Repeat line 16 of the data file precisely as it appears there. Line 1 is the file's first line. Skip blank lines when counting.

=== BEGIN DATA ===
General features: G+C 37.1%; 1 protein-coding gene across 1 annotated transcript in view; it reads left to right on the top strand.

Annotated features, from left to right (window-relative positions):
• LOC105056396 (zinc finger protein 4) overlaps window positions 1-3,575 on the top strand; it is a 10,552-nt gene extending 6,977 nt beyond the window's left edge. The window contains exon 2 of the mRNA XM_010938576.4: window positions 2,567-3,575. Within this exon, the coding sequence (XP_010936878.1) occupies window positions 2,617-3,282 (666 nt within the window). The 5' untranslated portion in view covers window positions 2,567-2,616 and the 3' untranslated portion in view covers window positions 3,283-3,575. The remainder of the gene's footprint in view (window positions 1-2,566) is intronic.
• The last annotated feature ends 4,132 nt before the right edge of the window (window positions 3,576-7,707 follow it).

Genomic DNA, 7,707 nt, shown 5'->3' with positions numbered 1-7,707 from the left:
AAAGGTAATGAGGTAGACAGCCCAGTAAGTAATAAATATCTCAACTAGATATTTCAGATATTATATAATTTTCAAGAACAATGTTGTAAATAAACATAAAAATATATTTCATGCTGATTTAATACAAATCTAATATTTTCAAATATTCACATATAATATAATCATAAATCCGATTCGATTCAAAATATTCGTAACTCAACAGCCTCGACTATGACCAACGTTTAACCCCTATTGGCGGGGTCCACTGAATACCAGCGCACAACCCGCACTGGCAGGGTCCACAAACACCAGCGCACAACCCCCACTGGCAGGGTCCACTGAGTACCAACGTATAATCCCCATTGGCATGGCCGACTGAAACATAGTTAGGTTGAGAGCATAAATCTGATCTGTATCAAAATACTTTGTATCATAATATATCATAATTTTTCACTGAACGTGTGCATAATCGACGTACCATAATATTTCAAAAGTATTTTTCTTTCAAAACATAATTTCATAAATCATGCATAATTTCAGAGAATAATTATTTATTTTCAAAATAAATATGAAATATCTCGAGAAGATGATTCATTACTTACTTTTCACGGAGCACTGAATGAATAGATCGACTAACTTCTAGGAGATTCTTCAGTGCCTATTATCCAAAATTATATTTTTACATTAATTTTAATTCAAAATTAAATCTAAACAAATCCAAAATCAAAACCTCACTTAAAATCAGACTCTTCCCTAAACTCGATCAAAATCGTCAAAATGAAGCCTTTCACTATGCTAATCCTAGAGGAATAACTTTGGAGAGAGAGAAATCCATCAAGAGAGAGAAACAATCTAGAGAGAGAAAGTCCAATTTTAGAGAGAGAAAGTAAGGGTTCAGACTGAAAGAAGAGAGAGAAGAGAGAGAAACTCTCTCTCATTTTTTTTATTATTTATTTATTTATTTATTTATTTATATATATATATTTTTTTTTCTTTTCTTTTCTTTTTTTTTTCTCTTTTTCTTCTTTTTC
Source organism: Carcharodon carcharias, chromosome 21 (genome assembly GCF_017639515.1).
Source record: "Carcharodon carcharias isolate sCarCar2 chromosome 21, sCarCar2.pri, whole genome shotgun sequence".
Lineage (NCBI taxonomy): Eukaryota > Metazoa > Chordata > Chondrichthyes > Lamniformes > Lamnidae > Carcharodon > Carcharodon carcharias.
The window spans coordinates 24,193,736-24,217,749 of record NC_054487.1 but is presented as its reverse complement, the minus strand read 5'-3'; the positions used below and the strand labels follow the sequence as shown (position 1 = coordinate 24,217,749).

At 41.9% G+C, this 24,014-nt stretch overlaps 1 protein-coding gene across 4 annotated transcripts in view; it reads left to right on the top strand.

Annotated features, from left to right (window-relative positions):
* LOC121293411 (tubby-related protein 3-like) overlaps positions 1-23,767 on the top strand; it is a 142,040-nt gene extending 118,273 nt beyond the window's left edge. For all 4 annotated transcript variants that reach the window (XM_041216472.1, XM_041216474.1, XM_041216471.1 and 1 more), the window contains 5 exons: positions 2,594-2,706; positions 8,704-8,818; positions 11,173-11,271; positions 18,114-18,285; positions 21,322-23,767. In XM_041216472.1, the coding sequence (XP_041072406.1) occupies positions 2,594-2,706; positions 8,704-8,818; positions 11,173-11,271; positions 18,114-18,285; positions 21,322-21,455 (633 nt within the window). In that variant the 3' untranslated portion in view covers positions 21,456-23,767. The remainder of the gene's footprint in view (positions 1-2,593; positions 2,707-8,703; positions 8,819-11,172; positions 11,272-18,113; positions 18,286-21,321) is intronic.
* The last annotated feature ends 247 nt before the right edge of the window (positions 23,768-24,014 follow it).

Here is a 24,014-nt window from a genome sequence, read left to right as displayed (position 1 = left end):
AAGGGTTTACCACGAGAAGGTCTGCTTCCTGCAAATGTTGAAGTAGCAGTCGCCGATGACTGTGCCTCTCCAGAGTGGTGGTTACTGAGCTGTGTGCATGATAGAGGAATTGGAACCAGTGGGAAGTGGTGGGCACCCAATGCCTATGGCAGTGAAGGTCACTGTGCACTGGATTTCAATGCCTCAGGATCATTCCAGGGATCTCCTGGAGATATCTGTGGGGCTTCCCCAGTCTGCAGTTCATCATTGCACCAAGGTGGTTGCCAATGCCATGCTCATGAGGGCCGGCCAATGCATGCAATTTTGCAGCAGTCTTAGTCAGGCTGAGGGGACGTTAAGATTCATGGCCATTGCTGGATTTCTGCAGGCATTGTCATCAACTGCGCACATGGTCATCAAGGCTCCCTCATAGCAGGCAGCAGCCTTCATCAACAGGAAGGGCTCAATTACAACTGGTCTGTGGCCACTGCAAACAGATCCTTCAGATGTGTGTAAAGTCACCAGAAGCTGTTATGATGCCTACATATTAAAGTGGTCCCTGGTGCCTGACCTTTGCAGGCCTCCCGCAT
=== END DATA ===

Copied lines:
AAGGGTTTACCACGAGAAGGTCTGCTTCCTGCAAATGTTGAAGTAGCAGTCGCCGATGACTGTGCCTCTCCAGAGTGGTGGTTACTGAGCTGTGTGCATGATAGAGGAATTGGAACCAGTGGGAAGTGGTGGGCACCCAATGCCTATGGCAGTGAAGGTCACTGTGCACTGGATTTCAATGCCTCAGGATCATTCCAGGGATCTCCTGGAGATATCTGTGGGGCTTCCCCAGTCTGCAGTTCATCATTGCACCAAGGTGGTTGCCAATGCCATGCTCATGAGGGCCGGCCAATGCATGCAATTTTGCAGCAGTCTTAGTCAGGCTGAGGGGACGTTAAGATTCATGGCCATTGCTGGATTTCTGCAGGCATTGTCATCAACTGCGCACATGGTCATCAAGGCTCCCTCATAGCAGGCAGCAGCCTTCATCAACAGGAAGGGCTCAATTACAACTGGTCTGTGGCCACTGCAAACAGATCCTTCAGATGTGTGTAAAGTCACCAGAAGCTGTTATGATGCCTACATATTAAAGTGGTCCCTGGTGCCTGACCTTTGCAGGCCTCCCGCAT